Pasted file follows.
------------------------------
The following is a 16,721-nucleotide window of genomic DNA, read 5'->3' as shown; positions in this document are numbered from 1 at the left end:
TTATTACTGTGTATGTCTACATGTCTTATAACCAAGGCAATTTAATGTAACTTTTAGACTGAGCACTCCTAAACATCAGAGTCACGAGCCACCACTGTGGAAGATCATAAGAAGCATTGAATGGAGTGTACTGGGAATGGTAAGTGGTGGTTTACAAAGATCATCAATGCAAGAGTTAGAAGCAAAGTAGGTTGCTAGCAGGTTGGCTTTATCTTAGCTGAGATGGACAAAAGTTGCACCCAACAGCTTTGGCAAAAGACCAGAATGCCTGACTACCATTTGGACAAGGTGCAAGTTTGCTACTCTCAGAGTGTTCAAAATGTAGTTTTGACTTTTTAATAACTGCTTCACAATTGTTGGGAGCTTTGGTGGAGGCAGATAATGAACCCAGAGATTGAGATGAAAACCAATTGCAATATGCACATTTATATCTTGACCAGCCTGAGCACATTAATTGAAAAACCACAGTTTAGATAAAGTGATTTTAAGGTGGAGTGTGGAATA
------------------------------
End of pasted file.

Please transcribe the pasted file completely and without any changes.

The following is a 16,721-nucleotide window of genomic DNA, read 5'->3' as shown; positions in this document are numbered from 1 at the left end:
TTATTACTGTGTATGTCTACATGTCTTATAACCAAGGCAATTTAATGTAACTTTTAGACTGAGCACTCCTAAACATCAGAGTCACGAGCCACCACTGTGGAAGATCATAAGAAGCATTGAATGGAGTGTACTGGGAATGGTAAGTGGTGGTTTACAAAGATCATCAATGCAAGAGTTAGAAGCAAAGTAGGTTGCTAGCAGGTTGGCTTTATCTTAGCTGAGATGGACAAAAGTTGCACCCAACAGCTTTGGCAAAAGACCAGAATGCCTGACTACCATTTGGACAAGGTGCAAGTTTGCTACTCTCAGAGTGTTCAAAATGTAGTTTTGACTTTTTAATAACTGCTTCACAATTGTTGGGAGCTTTGGTGGAGGCAGATAATGAACCCAGAGATTGAGATGAAAACCAATTGCAATATGCACATTTATATCTTGACCAGCCTGAGCACATTAATTGAAAAACCACAGTTTAGATAAAGTGATTTTAAGGTGGAGTGTGGAATA